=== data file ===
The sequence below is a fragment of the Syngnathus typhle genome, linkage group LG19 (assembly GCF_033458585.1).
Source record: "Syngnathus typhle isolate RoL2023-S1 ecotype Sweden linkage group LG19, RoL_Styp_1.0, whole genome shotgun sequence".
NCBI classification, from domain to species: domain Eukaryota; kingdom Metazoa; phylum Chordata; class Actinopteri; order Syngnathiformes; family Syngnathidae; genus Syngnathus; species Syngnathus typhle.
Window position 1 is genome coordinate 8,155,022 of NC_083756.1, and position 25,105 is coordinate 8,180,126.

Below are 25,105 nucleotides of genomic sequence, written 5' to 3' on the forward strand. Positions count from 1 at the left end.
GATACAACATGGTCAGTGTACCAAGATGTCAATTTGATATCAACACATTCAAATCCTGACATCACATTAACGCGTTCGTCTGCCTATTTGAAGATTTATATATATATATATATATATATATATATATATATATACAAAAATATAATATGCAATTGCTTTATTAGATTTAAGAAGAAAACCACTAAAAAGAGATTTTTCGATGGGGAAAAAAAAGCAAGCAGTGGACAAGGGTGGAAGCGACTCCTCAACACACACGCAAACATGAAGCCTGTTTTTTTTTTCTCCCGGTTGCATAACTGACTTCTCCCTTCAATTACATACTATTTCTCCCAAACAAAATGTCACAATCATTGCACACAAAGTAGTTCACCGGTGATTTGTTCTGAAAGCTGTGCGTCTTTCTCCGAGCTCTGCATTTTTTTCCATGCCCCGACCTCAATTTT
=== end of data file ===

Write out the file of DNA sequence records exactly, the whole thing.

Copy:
The sequence below is a fragment of the Syngnathus typhle genome, linkage group LG19 (assembly GCF_033458585.1).
Source record: "Syngnathus typhle isolate RoL2023-S1 ecotype Sweden linkage group LG19, RoL_Styp_1.0, whole genome shotgun sequence".
NCBI classification, from domain to species: domain Eukaryota; kingdom Metazoa; phylum Chordata; class Actinopteri; order Syngnathiformes; family Syngnathidae; genus Syngnathus; species Syngnathus typhle.
Window position 1 is genome coordinate 8,155,022 of NC_083756.1, and position 25,105 is coordinate 8,180,126.

Below are 25,105 nucleotides of genomic sequence, written 5' to 3' on the forward strand. Positions count from 1 at the left end.
GATACAACATGGTCAGTGTACCAAGATGTCAATTTGATATCAACACATTCAAATCCTGACATCACATTAACGCGTTCGTCTGCCTATTTGAAGATTTATATATATATATATATATATATATATATATATATATACAAAAATATAATATGCAATTGCTTTATTAGATTTAAGAAGAAAACCACTAAAAAGAGATTTTTCGATGGGGAAAAAAAAGCAAGCAGTGGACAAGGGTGGAAGCGACTCCTCAACACACACGCAAACATGAAGCCTGTTTTTTTTTTCTCCCGGTTGCATAACTGACTTCTCCCTTCAATTACATACTATTTCTCCCAAACAAAATGTCACAATCATTGCACACAAAGTAGTTCACCGGTGATTTGTTCTGAAAGCTGTGCGTCTTTCTCCGAGCTCTGCATTTTTTTCCATGCCCCGACCTCAATTTT